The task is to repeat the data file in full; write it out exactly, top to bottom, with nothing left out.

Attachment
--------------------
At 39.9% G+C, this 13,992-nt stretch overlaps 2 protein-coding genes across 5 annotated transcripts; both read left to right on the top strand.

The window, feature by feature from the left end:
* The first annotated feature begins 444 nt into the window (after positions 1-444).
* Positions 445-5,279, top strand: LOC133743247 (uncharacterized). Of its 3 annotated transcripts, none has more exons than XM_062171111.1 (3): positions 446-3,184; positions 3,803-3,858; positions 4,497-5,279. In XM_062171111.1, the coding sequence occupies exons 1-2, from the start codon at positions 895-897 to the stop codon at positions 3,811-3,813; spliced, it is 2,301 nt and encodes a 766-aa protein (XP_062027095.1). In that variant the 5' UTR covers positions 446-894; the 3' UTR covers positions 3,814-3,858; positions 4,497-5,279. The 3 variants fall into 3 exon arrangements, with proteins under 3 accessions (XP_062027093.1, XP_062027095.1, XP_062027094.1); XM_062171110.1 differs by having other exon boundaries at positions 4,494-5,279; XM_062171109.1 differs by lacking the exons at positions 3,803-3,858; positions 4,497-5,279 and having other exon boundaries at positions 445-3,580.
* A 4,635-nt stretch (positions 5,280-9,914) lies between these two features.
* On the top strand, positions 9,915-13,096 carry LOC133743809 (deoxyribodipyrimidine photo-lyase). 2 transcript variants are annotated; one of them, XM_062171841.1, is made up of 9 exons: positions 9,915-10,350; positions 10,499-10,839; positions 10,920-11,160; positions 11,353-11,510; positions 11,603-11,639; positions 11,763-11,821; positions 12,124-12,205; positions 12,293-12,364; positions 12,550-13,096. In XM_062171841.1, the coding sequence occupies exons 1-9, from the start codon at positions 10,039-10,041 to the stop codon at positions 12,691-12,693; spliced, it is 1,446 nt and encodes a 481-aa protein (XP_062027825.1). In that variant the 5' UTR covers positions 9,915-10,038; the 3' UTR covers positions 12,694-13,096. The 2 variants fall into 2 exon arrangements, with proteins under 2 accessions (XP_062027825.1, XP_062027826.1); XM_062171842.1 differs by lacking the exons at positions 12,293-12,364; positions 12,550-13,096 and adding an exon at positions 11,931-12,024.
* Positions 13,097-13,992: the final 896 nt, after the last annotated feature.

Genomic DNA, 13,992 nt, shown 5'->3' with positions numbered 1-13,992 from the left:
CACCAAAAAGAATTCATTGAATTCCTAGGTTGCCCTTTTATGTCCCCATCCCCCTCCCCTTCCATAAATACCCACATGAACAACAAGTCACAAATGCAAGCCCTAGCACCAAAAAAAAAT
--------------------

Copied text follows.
At 39.9% G+C, this 13,992-nt stretch overlaps 2 protein-coding genes across 5 annotated transcripts; both read left to right on the top strand.

The window, feature by feature from the left end:
* The first annotated feature begins 444 nt into the window (after positions 1-444).
* Positions 445-5,279, top strand: LOC133743247 (uncharacterized). Of its 3 annotated transcripts, none has more exons than XM_062171111.1 (3): positions 446-3,184; positions 3,803-3,858; positions 4,497-5,279. In XM_062171111.1, the coding sequence occupies exons 1-2, from the start codon at positions 895-897 to the stop codon at positions 3,811-3,813; spliced, it is 2,301 nt and encodes a 766-aa protein (XP_062027095.1). In that variant the 5' UTR covers positions 446-894; the 3' UTR covers positions 3,814-3,858; positions 4,497-5,279. The 3 variants fall into 3 exon arrangements, with proteins under 3 accessions (XP_062027093.1, XP_062027095.1, XP_062027094.1); XM_062171110.1 differs by having other exon boundaries at positions 4,494-5,279; XM_062171109.1 differs by lacking the exons at positions 3,803-3,858; positions 4,497-5,279 and having other exon boundaries at positions 445-3,580.
* A 4,635-nt stretch (positions 5,280-9,914) lies between these two features.
* On the top strand, positions 9,915-13,096 carry LOC133743809 (deoxyribodipyrimidine photo-lyase). 2 transcript variants are annotated; one of them, XM_062171841.1, is made up of 9 exons: positions 9,915-10,350; positions 10,499-10,839; positions 10,920-11,160; positions 11,353-11,510; positions 11,603-11,639; positions 11,763-11,821; positions 12,124-12,205; positions 12,293-12,364; positions 12,550-13,096. In XM_062171841.1, the coding sequence occupies exons 1-9, from the start codon at positions 10,039-10,041 to the stop codon at positions 12,691-12,693; spliced, it is 1,446 nt and encodes a 481-aa protein (XP_062027825.1). In that variant the 5' UTR covers positions 9,915-10,038; the 3' UTR covers positions 12,694-13,096. The 2 variants fall into 2 exon arrangements, with proteins under 2 accessions (XP_062027825.1, XP_062027826.1); XM_062171842.1 differs by lacking the exons at positions 12,293-12,364; positions 12,550-13,096 and adding an exon at positions 11,931-12,024.
* Positions 13,097-13,992: the final 896 nt, after the last annotated feature.

Genomic DNA, 13,992 nt, shown 5'->3' with positions numbered 1-13,992 from the left:
CACCAAAAAGAATTCATTGAATTCCTAGGTTGCCCTTTTATGTCCCCATCCCCCTCCCCTTCCATAAATACCCACATGAACAACAAGTCACAAATGCAAGCCCTAGCACCAAAAAAAAAT